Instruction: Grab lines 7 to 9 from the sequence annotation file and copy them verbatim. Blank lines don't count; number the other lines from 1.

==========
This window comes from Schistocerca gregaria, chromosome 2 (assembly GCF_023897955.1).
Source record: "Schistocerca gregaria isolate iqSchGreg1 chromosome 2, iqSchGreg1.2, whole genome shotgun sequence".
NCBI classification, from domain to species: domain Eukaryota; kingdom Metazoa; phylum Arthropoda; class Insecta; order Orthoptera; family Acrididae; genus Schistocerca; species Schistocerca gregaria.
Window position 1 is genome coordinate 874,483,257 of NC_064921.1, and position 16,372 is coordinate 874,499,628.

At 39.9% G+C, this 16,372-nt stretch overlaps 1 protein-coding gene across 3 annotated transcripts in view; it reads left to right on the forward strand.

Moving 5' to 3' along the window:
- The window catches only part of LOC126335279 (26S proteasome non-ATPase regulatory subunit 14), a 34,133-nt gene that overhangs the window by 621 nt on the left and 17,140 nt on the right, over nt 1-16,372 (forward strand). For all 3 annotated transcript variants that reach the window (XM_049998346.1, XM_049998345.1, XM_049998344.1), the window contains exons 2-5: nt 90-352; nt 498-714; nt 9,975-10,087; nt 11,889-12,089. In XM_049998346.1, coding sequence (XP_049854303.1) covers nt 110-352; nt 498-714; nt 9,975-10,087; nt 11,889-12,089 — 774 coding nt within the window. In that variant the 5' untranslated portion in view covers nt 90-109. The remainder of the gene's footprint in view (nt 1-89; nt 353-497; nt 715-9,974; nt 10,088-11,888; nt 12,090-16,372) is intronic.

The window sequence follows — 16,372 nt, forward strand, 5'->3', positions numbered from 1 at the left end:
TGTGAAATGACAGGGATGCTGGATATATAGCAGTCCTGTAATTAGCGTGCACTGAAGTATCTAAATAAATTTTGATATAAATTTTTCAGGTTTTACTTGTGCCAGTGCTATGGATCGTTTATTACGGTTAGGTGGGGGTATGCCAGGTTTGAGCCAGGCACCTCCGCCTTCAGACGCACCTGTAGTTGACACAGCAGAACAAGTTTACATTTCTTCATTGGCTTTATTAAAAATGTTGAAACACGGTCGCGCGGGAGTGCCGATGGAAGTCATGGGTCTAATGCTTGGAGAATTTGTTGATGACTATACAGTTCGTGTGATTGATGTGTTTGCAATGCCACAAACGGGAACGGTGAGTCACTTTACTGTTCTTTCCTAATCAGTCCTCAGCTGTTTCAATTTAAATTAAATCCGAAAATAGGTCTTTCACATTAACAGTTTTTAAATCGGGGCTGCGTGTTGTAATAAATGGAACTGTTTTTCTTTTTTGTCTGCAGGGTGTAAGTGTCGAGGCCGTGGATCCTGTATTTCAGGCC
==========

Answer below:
- The window catches only part of LOC126335279 (26S proteasome non-ATPase regulatory subunit 14), a 34,133-nt gene that overhangs the window by 621 nt on the left and 17,140 nt on the right, over nt 1-16,372 (forward strand). For all 3 annotated transcript variants that reach the window (XM_049998346.1, XM_049998345.1, XM_049998344.1), the window contains exons 2-5: nt 90-352; nt 498-714; nt 9,975-10,087; nt 11,889-12,089. In XM_049998346.1, coding sequence (XP_049854303.1) covers nt 110-352; nt 498-714; nt 9,975-10,087; nt 11,889-12,089 — 774 coding nt within the window. In that variant the 5' untranslated portion in view covers nt 90-109. The remainder of the gene's footprint in view (nt 1-89; nt 353-497; nt 715-9,974; nt 10,088-11,888; nt 12,090-16,372) is intronic.

The window sequence follows — 16,372 nt, forward strand, 5'->3', positions numbered from 1 at the left end:
TGTGAAATGACAGGGATGCTGGATATATAGCAGTCCTGTAATTAGCGTGCACTGAAGTATCTAAATAAATTTTGATATAAATTTTTCAGGTTTTACTTGTGCCAGTGCTATGGATCGTTTATTACGGTTAGGTGGGGGTATGCCAGGTTTGAGCCAGGCACCTCCGCCTTCAGACGCACCTGTAGTTGACACAGCAGAACAAGTTTACATTTCTTCATTGGCTTTATTAAAAATGTTGAAACACGGTCGCGCGGGAGTGCCGATGGAAGTCATGGGTCTAATGCTTGGAGAATTTGTTGATGACTATACAGTTCGTGTGATTGATGTGTTTGCAATGCCACAAACGGGAACGGTGAGTCACTTTACTGTTCTTTCCTAATCAGTCCTCAGCTGTTTCAATTTAAATTAAATCCGAAAATAGGTCTTTCACATTAACAGTTTTTAAATCGGGGCTGCGTGTTGTAATAAATGGAACTGTTTTTCTTTTTTGTCTGCAGGGTGTAAGTGTCGAGGCCGTGGATCCTGTATTTCAGGCC